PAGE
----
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Design and initial results of a programme for routine standardised longitudinal follow-up after congenital heart surgery

Published online by Cambridge University Press:  02 February 2017

Sara K. Pasquali*
Affiliation:
Congenital Heart Center, University of Michigan C.S. Mott Children’s Hospital, Ann Arbor, Michigan, United States of America
Chitra Ravishankar
Affiliation:
Cardiac Center, Children’s Hospital of Philadelphia, Philadelphia, Pennsylvania, United States of America
Jennifer C. Romano
Affiliation:
Congenital Heart Center, University of Michigan C.S. Mott Children’s Hospital, Ann Arbor, Michigan, United States of America
Kristin Kane
Affiliation:
Cardiac Center, Children’s Hospital of Philadelphia, Philadelphia, Pennsylvania, United States of America
Suzanne Viers
Affiliation:
Congenital Heart Center, University of Michigan C.S. Mott Children’s Hospital, Ann Arbor, Michigan, United States of America
Andrea Kennedy
Affiliation:
Cardiac Center, Children’s Hospital of Philadelphia, Philadelphia, Pennsylvania, United States of America
Nancy Burnham
Affiliation:
Cardiac Center, Children’s Hospital of Philadelphia, Philadelphia, Pennsylvania, United States of America
Ray Lowery
Affiliation:
Congenital Heart Center, University of Michigan C.S. Mott Children’s Hospital, Ann Arbor, Michigan, United States of America
Karen Uzark
Affiliation:
Congenital Heart Center, University of Michigan C.S. Mott Children’s Hospital, Ann Arbor, Michigan, United States of America
Lauren Retzloff
Affiliation:
Congenital Heart Center, University of Michigan C.S. Mott Children’s Hospital, Ann Arbor, Michigan, United States of America
Jonathon J. Rome
Affiliation:
Cardiac Center, Children’s Hospital of Philadelphia, Philadelphia, Pennsylvania, United States of America
Joseph W. Rossano
Affiliation:
Cardiac Center, Children’s Hospital of Philadelphia, Philadelphia, Pennsylvania, United States of America
John R. Charpie
Affiliation:
Congenital Heart Center, University of Michigan C.S. Mott Children’s Hospital, Ann Arbor, Michigan, United States of America
Thomas L. Spray
Affiliation:
Cardiac Center, Children’s Hospital of Philadelphia, Philadelphia, Pennsylvania, United States of America
Michael G. Gaies
Affiliation:
Congenital Heart Center, University of Michigan C.S. Mott Children’s Hospital, Ann Arbor, Michigan, United States of America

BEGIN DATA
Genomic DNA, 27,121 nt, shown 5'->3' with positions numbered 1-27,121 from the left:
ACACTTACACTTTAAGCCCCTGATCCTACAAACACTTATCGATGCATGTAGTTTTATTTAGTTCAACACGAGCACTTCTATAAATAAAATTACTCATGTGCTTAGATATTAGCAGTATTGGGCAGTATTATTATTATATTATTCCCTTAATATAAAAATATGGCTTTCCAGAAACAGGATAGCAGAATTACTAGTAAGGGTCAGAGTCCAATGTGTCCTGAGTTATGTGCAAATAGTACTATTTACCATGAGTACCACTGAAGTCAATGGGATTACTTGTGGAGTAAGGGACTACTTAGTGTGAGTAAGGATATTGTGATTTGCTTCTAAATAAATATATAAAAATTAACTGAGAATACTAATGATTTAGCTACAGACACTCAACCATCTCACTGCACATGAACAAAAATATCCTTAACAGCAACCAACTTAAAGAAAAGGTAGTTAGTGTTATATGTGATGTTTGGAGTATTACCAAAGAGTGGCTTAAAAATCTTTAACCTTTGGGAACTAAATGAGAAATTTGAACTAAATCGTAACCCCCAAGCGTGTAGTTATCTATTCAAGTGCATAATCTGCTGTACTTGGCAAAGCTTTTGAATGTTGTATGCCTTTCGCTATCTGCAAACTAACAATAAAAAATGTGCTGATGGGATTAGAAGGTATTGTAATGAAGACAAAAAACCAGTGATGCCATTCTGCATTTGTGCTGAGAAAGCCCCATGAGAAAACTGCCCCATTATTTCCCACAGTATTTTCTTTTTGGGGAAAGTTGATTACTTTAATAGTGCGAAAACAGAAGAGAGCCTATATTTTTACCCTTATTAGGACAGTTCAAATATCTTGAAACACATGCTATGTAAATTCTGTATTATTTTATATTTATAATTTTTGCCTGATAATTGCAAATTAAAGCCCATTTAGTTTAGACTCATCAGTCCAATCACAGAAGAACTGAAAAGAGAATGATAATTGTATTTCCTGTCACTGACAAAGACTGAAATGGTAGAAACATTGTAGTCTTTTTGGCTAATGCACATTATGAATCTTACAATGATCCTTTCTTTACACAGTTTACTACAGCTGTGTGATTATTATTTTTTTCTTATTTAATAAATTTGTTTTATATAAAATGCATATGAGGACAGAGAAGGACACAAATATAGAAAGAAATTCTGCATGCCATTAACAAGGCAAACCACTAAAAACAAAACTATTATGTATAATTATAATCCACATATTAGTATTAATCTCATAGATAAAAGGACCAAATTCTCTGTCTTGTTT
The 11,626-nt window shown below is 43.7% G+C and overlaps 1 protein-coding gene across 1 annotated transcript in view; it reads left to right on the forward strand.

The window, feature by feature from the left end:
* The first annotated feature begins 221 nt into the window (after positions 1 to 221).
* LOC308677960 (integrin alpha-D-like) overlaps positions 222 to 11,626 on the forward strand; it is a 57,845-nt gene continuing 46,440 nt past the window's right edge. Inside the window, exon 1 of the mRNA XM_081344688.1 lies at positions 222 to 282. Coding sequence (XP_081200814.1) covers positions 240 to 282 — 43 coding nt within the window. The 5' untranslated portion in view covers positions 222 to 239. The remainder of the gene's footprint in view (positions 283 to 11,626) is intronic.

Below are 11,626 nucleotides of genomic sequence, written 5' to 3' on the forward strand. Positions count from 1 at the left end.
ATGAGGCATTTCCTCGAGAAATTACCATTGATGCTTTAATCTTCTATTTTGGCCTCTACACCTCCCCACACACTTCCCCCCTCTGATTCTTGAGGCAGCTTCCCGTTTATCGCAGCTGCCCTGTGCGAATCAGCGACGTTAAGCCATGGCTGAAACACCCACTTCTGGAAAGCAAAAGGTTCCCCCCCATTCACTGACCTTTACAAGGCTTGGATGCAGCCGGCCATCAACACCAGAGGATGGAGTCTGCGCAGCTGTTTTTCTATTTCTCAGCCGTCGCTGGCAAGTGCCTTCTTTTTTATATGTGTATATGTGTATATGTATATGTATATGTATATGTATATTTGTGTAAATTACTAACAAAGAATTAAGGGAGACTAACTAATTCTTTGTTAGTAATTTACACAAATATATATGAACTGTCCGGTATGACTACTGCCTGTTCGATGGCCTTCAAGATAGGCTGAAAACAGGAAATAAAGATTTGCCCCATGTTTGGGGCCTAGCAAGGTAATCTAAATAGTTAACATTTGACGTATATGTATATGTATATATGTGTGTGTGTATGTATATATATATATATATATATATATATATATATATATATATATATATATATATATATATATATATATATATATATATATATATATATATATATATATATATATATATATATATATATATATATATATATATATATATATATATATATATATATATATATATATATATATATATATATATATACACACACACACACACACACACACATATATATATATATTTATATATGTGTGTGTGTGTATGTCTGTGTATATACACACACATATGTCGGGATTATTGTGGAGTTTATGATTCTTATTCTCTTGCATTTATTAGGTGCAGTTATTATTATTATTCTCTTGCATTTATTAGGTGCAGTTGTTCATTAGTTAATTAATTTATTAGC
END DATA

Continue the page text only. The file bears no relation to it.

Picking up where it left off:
Richard G. Ohye
Affiliation:
Congenital Heart Center, University of Michigan C.S. Mott Children’s Hospital, Ann Arbor, Michigan, United States of America
J. William Gaynor
Affiliation:
Cardiac Center, Children’s Hospital of Philadelphia, Philadelphia, Pennsylvania, United States of America
*
Correspondence to: S. Pasquali, MD, MHS, Congenital Heart Center, University of Michigan C.S. Mott Children’s Hospital, 1540 E. Hospital Drive, Ann Arbor, MI 48105, United States of America. Tel: 734 232 8594; Fax: 734 936 9470; E-mail: pasquali@med.umich.edu

Abstract

Background

With improvements in early survival following congenital heart surgery, it has become increasingly important to understand longer-term outcomes; however, routine collection of these data is challenging and remains very limited. We describe the development and initial results of a collaborative programme incorporating standardised longitudinal follow-up into usual care at the Children’s Hospital of Philadelphia (CHOP) and University of Michigan (UM).

Methods

We included children undergoing benchmark operations of the Society of Thoracic Surgeons. Considerations regarding personnel, patient/parent engagement, funding, regulatory issues, and annual data collection are described, and initial follow-up rates are reported.

Results

The present analysis included 1737 eligible patients undergoing surgery at CHOP from January 2007 to December 2014 and 887 UM patients from January 2010 to December 2014. Overall, follow-up data, of any type, were obtained from 90.8% of patients at CHOP (median follow-up 4.3 years, 92.2% survival) and 98.3% at UM (median follow-up 2.8 years, 92.7% survival), with similar rates across operations and institutions. Most patients lost to follow-up at CHOP had undergone surgery before 2010. Standardised questionnaires assessing burden of disease/quality of life were completed by 80.2% (CHOP) and 78.4% (UM) via phone follow-up. In subsequent pilot testing of an automated e-mail system, 53.4% of eligible patients completed the follow-up questionnaire through this system.

Conclusions

Standardised follow-up data can be obtained on the majority of children undergoing benchmark operations. Ongoing efforts to support automated electronic systems and integration with registry data may reduce resource needs, facilitate expansion across centres, and support multi-centre efforts to understand and improve long-term outcomes in this population.

Type
Original Articles
Copyright
© Cambridge University Press 2017 

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